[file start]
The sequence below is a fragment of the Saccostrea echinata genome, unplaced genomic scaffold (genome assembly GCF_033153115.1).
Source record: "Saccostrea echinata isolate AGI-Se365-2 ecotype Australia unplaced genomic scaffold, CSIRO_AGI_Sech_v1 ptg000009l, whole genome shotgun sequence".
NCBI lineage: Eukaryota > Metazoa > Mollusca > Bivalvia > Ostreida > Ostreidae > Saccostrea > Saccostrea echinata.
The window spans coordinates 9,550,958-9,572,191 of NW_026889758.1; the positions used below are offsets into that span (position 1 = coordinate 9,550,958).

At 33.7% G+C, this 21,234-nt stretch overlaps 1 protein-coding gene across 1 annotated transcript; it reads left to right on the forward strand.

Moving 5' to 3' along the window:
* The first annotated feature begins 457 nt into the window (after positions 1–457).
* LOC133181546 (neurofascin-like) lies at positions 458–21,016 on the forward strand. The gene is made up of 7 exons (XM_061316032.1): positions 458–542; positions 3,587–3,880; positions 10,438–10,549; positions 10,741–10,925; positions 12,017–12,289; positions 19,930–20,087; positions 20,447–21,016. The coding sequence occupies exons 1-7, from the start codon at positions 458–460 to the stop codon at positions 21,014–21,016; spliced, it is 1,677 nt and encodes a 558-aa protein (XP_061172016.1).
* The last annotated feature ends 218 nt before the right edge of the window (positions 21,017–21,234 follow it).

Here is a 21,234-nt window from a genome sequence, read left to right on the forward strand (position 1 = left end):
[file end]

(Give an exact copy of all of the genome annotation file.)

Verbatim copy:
The sequence below is a fragment of the Saccostrea echinata genome, unplaced genomic scaffold (genome assembly GCF_033153115.1).
Source record: "Saccostrea echinata isolate AGI-Se365-2 ecotype Australia unplaced genomic scaffold, CSIRO_AGI_Sech_v1 ptg000009l, whole genome shotgun sequence".
NCBI lineage: Eukaryota > Metazoa > Mollusca > Bivalvia > Ostreida > Ostreidae > Saccostrea > Saccostrea echinata.
The window spans coordinates 9,550,958-9,572,191 of NW_026889758.1; the positions used below are offsets into that span (position 1 = coordinate 9,550,958).

At 33.7% G+C, this 21,234-nt stretch overlaps 1 protein-coding gene across 1 annotated transcript; it reads left to right on the forward strand.

Moving 5' to 3' along the window:
* The first annotated feature begins 457 nt into the window (after positions 1–457).
* LOC133181546 (neurofascin-like) lies at positions 458–21,016 on the forward strand. The gene is made up of 7 exons (XM_061316032.1): positions 458–542; positions 3,587–3,880; positions 10,438–10,549; positions 10,741–10,925; positions 12,017–12,289; positions 19,930–20,087; positions 20,447–21,016. The coding sequence occupies exons 1-7, from the start codon at positions 458–460 to the stop codon at positions 21,014–21,016; spliced, it is 1,677 nt and encodes a 558-aa protein (XP_061172016.1).
* The last annotated feature ends 218 nt before the right edge of the window (positions 21,017–21,234 follow it).

Here is a 21,234-nt window from a genome sequence, read left to right on the forward strand (position 1 = left end):